Educational resources for teachers

Case of the month

The case of the month project provides high school teachers with some of the necessary tools to educate their students about the Wisconsin Supreme Court. Each month, during the Supreme Court's session, a "teachable" case will be highlighted. It will be chosen from the cases the Court will hear that month.

The case of the month includes a plain-English summary of the case and links to the briefs, Court of Appeals decision (if applicable), and the audio recording of the Court's oral argument. Educators and the public can sign up to receive e-mail notification when the Court issues its decision in a particular case. For past months cases check the case of the month archive.

This month's case - April 2018

State v. Gerald P. Mitchell

Case number: 2015AP304-CR
Wisconsin Supreme Court
Oral argument: Wednesday, April 11, 2018, 9:45 a.m. (Audio)

Printable version Adobe PDF
Briefs Adobe PDF

Supreme Court case type: Certification
Court of Appeals: District II
Circuit Court: Sheboygan County, Judge Terence T. Bourke
Long caption: State of Wisconsin, Plaintiff-Respondent, v. Gerald P. Mitchell, Defendant-Appellant.

Issues presented: This case examines the constitutionality of the implied consent law and revisits an issue raised, but not clearly decided, in State v. Howes, 2014AP1870-CR. The Court of Appeals certifies the issue here: "whether the warrantless blood draw of an unconscious motorist pursuant to Wisconsin's implied consent law, where no exigent circumstances exist or have been argued, violates the Fourth Amendment."

In Howes, the issue was whether the "implied consent," deemed to have occurred before a defendant is a suspect, is voluntary consent for purposes of the consent exception to the Fourth Amendment's warrant requirement.

Some background: After a jury trial, Mitchell was convicted of operating a motor vehicle while intoxicated (OWI), and operating with a prohibited alcohol concentration (PAC). Mitchell had six previous OWI convictions, which subjected him to enhanced penalties. See Wis. Stat. § 346.65(2)(am)6. (2015-16). He was sentenced to three years of initial confinement and three years of extended supervision on each count to be served concurrently.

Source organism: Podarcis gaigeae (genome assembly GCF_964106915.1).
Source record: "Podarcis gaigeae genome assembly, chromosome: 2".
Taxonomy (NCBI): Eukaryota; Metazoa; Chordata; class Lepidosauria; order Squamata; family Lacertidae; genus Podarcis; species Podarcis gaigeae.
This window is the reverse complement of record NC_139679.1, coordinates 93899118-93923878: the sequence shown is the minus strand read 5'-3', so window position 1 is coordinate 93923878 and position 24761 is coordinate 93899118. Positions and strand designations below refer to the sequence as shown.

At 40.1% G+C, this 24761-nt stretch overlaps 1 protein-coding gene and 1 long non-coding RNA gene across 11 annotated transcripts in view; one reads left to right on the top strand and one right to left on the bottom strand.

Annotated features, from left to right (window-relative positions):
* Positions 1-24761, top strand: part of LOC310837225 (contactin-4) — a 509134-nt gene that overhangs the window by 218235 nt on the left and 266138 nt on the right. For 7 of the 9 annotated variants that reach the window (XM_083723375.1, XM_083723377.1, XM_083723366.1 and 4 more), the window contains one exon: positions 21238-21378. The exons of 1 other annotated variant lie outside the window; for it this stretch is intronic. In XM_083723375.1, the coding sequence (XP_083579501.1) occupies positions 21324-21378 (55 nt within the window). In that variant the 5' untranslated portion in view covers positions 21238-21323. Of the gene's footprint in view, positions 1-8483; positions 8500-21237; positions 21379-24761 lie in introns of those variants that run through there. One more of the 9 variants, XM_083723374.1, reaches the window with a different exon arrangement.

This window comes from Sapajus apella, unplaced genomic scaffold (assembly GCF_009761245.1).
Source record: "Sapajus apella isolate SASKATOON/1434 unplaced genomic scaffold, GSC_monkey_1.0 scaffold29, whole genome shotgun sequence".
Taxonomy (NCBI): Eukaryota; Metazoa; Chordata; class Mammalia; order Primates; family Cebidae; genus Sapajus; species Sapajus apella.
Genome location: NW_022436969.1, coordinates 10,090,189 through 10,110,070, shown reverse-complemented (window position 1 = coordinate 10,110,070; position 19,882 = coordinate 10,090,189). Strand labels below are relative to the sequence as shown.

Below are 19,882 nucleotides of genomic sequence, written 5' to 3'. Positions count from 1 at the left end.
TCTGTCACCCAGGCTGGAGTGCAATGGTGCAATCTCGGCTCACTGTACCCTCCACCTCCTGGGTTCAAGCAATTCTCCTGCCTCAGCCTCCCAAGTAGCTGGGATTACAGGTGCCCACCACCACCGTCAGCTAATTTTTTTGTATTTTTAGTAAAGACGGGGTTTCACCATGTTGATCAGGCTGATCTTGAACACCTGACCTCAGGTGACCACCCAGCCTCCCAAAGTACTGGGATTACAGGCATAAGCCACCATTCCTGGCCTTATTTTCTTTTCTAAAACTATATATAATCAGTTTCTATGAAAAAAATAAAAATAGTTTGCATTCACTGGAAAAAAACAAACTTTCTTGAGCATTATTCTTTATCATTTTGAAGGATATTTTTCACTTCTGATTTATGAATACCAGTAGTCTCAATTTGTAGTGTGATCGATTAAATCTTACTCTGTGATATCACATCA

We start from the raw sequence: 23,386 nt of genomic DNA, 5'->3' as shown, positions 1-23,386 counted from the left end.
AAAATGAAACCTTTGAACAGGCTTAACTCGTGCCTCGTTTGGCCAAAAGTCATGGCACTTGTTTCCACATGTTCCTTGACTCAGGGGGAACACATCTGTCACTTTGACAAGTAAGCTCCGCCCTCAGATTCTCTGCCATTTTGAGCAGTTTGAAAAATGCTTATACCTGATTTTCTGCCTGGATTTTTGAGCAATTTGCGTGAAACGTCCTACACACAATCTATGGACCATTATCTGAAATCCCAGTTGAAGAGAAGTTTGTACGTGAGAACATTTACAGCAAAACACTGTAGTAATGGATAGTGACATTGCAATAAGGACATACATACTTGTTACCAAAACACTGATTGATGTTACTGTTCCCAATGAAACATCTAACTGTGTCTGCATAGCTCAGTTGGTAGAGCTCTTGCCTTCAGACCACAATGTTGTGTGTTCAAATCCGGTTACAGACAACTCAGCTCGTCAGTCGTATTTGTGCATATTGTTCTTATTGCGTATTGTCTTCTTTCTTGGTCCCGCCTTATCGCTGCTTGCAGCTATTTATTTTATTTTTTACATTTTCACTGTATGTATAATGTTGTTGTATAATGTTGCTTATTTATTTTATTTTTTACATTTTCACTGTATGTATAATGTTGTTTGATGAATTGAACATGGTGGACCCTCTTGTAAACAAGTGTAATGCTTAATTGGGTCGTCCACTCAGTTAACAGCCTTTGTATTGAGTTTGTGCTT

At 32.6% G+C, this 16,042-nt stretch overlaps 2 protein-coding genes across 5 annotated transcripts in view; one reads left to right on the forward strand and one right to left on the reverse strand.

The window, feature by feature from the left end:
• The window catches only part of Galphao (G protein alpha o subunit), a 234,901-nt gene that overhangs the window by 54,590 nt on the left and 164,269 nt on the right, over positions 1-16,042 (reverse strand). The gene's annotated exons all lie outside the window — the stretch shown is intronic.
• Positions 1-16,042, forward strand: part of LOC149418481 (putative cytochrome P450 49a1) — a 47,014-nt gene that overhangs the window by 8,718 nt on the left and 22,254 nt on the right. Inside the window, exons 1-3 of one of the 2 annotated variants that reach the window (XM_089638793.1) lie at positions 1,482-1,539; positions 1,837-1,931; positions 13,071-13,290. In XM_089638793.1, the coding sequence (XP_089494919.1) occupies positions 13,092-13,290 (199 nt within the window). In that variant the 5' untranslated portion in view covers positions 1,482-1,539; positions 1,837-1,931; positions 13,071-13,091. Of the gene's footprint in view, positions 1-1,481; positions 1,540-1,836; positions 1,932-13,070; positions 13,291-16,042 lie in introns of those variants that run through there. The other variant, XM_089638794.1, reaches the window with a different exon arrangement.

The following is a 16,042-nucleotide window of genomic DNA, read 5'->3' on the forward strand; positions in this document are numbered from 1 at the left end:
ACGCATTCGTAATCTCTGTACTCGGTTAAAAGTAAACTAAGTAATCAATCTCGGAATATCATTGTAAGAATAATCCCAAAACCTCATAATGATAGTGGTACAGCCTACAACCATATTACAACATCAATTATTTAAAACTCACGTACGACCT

At around 3:15 p.m. on a May afternoon in 2013, police received a call from a man who knew Gerald Mitchell. The caller reported that Mitchell was drunk and driving his minivan. About a half hour later, an officer located Mitchell walking down a street. His van was parked nearby. Mitchell was shirtless, wet, and covered in sand. He was slurring his words, had great difficulty maintaining balance, and nearly fell over several times, requiring the officer to help him keep upright.

Initially, Mitchell stated that he had been drinking in his apartment. He later altered his story and told the officer that he was drinking down at the beach, and had parked his vehicle because he felt he was too drunk to drive. Due to Mitchell's condition, the officer deemed it unsafe to administer the standard field sobriety tests. The officer administered a preliminary breath test, which indicated an alcohol concentration of 0.24 percent. Based on his observations, the officer arrested Mitchell for OWI at approximately 4:26 p.m.

Mitchell eventually became completely incapacitated and had to be taken to the hospital. The officer read the "Informing the Accused" form verbatim to the inert Mitchell. Mitchell did not respond, and the officer concluded that it would be impossible to get affirmative verbal consent due to Mitchell's high level of intoxication. The officer admitted on cross-examination that he could have applied for a warrant, but he did not do so. Accordingly, at 5:59 p.m., a blood sample was taken, which revealed a blood alcohol concentration of .222g/100mL.

Mitchell moved the trial court to suppress the results of the blood test taken while he was unconscious.

The State said that Mitchell had consented to the blood draw via the "implied consent" provided for in Wis. Stat. § 343.305, and under § 343.305(3)(b), unconscious persons are presumed not to have withdrawn their consent. Therefore, the unconscious Mitchell impliedly consented to the warrantless blood draw. The State expressly disclaimed that it was relying on exigent circumstances to justify the draw, explaining that "[t]here is nothing to suggest that this is a blood draw on [an] exigent circumstances situation when there has been a concern for exigency."

The trial court sided with the State and denied Mitchell's motion, reasoning that Wis. Stat. § 343.305(3)(b) "makes clear that an unconscious operator . . . cannot withdraw their consent to a blood sample."

Mitchell appealed, resulting in this certification to the Supreme Court.

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